'We want our money back, and we're going to get it,' he stated, displaying an uncharacteristic sense of anger and employing some of his harshest rhetoric vis-à-vis America's bankers. 'My commitment is to the taxpayer. My commitment is to recover every single dime the American people are owed. And my determination to achieve this goal is only heightened when I see reports of massive profits and obscene bonuses at some of the very firms who owe their continued existence to the American people - folks who have not been made whole, and who continue to face real hardship in this recession. We want our money back, and we're going to get it.'

Wow! And now on to the barricades, comrades . . .

There was certainly a strong element of histrionics in the Wall Street bashing that has been taking place in Washington in the last few days. 'I'm just gonna be blunt with you,' FCIC chairman Mr Angelides lectured the somewhat humbled investment bankers. 'It sounds to me a little bit like selling a car with faulty brakes. And then buying an insurance policy on the buyer of those cars. It doesn't seem to me that that's a practice that inspires confidence . . .'

Goldman CEO Lloyd Blankfein responded that his company's customers were 'professionals investors'. But Goldman sold bad securities to 'pension funds who have the life savings of police officers', retorted Mr Angelides.

These and other angry exchanges between members of the commission, serving as a proxy for the American people, and the Wall Street executives, helped create the kind of political momentum that Mr Obama needed when he proposed the new tax on banks as a way of reimbursing America's taxpayers for the costs of the Wall Street bailout.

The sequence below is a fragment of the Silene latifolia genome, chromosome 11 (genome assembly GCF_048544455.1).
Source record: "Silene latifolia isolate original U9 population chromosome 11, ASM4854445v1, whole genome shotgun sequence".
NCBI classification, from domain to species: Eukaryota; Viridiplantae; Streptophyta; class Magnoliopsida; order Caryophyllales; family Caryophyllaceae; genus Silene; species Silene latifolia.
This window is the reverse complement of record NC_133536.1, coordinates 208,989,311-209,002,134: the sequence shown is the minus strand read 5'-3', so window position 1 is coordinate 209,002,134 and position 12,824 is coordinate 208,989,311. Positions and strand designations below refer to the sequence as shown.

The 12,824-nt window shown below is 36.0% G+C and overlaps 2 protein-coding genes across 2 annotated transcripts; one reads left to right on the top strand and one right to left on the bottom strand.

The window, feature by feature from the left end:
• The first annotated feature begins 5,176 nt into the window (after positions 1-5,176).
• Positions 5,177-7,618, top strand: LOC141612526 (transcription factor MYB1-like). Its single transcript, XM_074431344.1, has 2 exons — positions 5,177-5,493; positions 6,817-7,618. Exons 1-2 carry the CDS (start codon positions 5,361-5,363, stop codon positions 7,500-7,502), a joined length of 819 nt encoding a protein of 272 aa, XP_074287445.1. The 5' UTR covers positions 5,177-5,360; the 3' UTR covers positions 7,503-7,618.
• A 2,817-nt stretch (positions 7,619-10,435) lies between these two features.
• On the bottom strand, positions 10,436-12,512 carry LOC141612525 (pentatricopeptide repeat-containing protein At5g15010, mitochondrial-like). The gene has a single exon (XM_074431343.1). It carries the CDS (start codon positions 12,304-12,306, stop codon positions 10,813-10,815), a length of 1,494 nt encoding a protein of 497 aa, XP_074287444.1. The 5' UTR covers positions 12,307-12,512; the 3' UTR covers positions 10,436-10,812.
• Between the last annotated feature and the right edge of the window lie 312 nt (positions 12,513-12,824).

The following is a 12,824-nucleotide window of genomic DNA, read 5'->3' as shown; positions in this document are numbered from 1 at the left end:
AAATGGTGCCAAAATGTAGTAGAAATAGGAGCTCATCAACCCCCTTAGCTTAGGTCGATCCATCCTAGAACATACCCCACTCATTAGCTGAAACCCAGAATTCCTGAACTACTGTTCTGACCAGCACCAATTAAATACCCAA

In fact, much of the money provided by Washington has been repaid by the banks.

But facts are not likely to stand in the way of the populist push. The anti-Wall Street mood in Washington could also boost proposed legislation aimed at restricting the ability of banks to pay gigantic bonuses to their employees. Again, it is unlikely that the so-called 'financial crisis responsibility fee' that will only hit banks with more than US$50 billion in assets could prevent another financial crisis.

Washington remains committed to averting the collapse of those financial institutions that are considered 'too big to fail'. And that reality will probably continue to provide the big banks with incentives to take new and dangerous risks in the future.

But as noted, the main rationale behind the new tax is political - to try to assuage the anger of the American people while forcing the Republicans to make a clear choice: Will they agree to take a step that runs so much contrary to their free-market ideology and agree to impose punishing taxes on big business? According to the White House, about 60 per cent of the tax will be paid by the 10 largest financial firms.

Or will the Republicans dismiss the tax on Wall Street as another example of the 'socialist' agenda of the Obama administration and its Democratic pals - and risk a potential political backlash from many American voters who could end up punishing the Republicans for promoting the interests of the detested bankers.

The Republican Party has already denounced the proposed tax as 'just another Obama scheme'. This has led White House Press Secretary Robert Gibbs to respond by saying that 'if you want to be on the side of big banks, this is a good country, you are free to do so'.

Copyright © 2007 Singapore Press Holdings Ltd. All rights reserved.